What do you get if you pair four middling starting quarterbacks with a nonexistent wide receiver group?
Nothing. You get nothing.
In 2021, the New Orleans Saints felt the painful repercussions of failing to adequately pad their receiver room. What resulted was a lot of ugly, sludgy, and mostly unwatchable football.
It should come as no surprise, then, that the 2021 receiver group ranks as the worst among those of all other seasons during the Sean Payton era.
The top three receivers on the team during regular season were Marquez Callaway, Deonte Harris, and Alvin Kamara, and they recorded a combined total of 129 receptions, 1,707 yards, and 14 touchdowns — all franchise lows since 2006.
The next worst receiver group was that of 2020, when Kamara, Emmanuel Sanders, and Jared Cook led the team under an aging Brees arm.
Fans hoped that once Brees retired, a more youthful and robust quarterback could up the production levels and bring the team’s overall passing yardage back to a respectable range.
At the very least, the team should have finished above the lowly New York Giants, but they didn’t (not in net passing yardage, anyway).
After taking one giant leap backward, where does the team go from here?
New Orleans Saints hit rock bottom in receiver production levels in 2021
For starters, the 2022 NFL Draft.
Sports Illustrated’s John Hendrix listed some prospects that could potentially be on the Saints’ radar come April:
"Jameson Williams (Alabama), who is going to be coming back from an ACL tear, was a rising prospect. His draft stock is going to be something to watch. Garrett Wilson (Ohio State), Chris Olave (Ohio State), Jahan Dotson (Penn State), and Treylon Burks (Arkansas) are some of the top names to watch leading up to the draft."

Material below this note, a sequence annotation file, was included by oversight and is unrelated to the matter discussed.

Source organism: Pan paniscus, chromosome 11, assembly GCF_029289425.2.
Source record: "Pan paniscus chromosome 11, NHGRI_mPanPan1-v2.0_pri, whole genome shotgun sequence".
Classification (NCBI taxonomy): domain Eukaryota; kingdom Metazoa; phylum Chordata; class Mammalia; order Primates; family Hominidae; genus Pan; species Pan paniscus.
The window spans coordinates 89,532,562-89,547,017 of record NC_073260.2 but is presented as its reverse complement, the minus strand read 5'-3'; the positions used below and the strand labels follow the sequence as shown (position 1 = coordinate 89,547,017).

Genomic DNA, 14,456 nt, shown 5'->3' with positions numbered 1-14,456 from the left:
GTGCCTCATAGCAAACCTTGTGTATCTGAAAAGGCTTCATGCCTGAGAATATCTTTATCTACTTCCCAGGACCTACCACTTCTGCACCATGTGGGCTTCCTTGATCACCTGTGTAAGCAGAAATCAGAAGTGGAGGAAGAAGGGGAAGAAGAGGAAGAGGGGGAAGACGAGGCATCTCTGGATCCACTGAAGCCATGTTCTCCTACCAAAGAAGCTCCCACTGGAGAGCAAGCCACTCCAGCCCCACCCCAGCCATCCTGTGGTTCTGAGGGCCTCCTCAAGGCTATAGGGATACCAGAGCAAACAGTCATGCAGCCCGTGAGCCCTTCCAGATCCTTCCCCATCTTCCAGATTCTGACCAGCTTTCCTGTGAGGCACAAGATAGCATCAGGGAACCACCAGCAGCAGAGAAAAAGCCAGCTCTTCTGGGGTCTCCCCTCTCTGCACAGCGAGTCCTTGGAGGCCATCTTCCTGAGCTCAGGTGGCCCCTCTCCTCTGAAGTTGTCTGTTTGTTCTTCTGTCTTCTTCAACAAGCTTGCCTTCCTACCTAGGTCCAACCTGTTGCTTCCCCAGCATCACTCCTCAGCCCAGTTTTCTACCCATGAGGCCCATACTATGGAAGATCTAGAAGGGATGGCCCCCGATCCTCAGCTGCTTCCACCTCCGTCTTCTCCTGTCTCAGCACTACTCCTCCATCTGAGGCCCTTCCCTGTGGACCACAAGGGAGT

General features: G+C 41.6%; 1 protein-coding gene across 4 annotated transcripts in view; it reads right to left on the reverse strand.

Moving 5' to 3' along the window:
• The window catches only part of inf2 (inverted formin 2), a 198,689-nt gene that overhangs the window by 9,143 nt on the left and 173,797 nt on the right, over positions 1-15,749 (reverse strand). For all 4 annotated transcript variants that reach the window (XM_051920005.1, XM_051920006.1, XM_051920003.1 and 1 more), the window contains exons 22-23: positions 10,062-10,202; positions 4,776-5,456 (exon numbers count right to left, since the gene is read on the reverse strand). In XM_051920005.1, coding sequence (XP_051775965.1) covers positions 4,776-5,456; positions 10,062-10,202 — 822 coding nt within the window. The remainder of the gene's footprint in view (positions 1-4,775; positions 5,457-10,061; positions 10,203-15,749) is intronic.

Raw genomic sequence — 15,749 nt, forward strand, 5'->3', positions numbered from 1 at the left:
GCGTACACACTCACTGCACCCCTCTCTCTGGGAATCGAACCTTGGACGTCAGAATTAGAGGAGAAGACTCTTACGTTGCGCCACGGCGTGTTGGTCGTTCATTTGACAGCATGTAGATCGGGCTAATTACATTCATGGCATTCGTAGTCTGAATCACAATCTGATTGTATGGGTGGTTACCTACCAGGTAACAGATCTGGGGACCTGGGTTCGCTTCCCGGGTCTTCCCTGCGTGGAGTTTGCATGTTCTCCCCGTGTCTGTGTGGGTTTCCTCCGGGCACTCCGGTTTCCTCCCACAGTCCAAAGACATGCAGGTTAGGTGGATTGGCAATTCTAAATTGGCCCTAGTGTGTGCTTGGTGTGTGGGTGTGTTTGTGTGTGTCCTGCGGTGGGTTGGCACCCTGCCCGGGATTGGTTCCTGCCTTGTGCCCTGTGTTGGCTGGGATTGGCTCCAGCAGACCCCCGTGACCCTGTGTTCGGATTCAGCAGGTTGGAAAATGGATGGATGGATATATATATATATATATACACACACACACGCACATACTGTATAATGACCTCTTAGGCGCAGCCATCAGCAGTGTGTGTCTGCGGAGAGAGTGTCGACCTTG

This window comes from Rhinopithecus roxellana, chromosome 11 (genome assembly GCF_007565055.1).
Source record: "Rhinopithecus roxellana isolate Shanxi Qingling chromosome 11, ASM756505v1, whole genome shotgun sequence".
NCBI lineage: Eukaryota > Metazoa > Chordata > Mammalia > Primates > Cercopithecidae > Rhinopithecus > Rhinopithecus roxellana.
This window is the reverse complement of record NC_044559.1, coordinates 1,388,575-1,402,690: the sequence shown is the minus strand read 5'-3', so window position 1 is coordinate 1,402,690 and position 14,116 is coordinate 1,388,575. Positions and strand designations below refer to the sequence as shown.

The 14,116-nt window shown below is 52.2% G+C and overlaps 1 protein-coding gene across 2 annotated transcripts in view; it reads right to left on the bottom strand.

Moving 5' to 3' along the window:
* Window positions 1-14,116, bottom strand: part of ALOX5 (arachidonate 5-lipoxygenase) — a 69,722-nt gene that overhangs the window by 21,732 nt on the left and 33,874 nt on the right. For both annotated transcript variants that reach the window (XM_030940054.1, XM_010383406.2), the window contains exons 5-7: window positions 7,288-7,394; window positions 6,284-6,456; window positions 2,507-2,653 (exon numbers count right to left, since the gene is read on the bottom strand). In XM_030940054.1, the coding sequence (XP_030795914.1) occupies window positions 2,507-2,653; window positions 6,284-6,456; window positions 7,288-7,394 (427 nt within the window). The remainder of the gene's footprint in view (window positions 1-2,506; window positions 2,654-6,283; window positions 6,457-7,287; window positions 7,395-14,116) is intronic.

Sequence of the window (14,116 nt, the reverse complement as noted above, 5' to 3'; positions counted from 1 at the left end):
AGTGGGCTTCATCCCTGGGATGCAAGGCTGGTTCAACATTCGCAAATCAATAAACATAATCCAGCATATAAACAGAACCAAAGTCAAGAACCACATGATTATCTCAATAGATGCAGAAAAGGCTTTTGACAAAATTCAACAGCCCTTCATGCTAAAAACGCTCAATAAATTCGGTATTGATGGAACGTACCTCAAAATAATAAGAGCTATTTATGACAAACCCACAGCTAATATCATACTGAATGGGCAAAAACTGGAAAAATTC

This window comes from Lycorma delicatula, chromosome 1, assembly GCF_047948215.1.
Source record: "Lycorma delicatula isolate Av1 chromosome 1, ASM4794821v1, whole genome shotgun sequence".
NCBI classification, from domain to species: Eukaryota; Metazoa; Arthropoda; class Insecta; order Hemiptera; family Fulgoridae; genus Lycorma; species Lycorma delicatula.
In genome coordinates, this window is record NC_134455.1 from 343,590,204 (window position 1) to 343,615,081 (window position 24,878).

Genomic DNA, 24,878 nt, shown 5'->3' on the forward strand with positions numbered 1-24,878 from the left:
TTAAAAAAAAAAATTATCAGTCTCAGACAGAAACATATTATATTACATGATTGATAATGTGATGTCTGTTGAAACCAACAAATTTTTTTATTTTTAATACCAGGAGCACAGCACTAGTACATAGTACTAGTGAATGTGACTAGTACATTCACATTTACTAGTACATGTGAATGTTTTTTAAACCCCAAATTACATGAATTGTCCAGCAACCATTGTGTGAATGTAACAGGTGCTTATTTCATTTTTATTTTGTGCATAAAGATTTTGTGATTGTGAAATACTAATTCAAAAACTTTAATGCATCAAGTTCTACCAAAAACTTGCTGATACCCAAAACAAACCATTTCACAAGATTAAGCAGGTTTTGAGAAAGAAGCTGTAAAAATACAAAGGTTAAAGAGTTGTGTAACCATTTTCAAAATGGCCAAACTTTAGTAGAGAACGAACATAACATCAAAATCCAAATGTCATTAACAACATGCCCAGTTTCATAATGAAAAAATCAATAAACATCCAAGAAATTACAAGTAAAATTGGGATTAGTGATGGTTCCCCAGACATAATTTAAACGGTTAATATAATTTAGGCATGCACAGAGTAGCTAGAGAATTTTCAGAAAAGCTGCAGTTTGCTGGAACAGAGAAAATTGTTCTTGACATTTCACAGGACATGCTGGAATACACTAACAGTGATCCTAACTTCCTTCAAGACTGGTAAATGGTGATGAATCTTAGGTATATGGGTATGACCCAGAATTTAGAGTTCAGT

NOLA will also want to re-evaluate current rostered players and whether they should be a part of the rebuilding process next season.
Michael Thomas should be fully healthy in 2022, but there’s a sizable chance that Thomas and the Saints will mutually part ways this offseason: Thomas may want to start fresh, and the Saints need the cap space.
Other receivers’ futures in New Orleans remain in question, mainly Marquez Callaway, Deonte Harris, Tre’Quan Smith, Lil’Jordan Humphrey, and Kenny Stills. Of them all, Callaway and Harris will most likely stick around, but nothing is guaranteed.
Not that they could financially afford it, but the Saints won’t find a solution to their receiver problem in free agency. Their cap space situation prevents them from shelling out any large contracts to high-profile players, and NOLA doesn’t typically spend big on wide receivers in free agency, anyway.
In the past decade, the team has spent just $37 million on the wide receiver position, representing 6.4 percent of NOLA’s total spending.
This offseason, as the Saints’ premier cap space wizards start doubling down (expect almost every player’s contract to be restructured), we’re excited and anxious to see how the wide receiver group will develop.
They’ve already hit rock bottom last season, so the only way to go is up….right?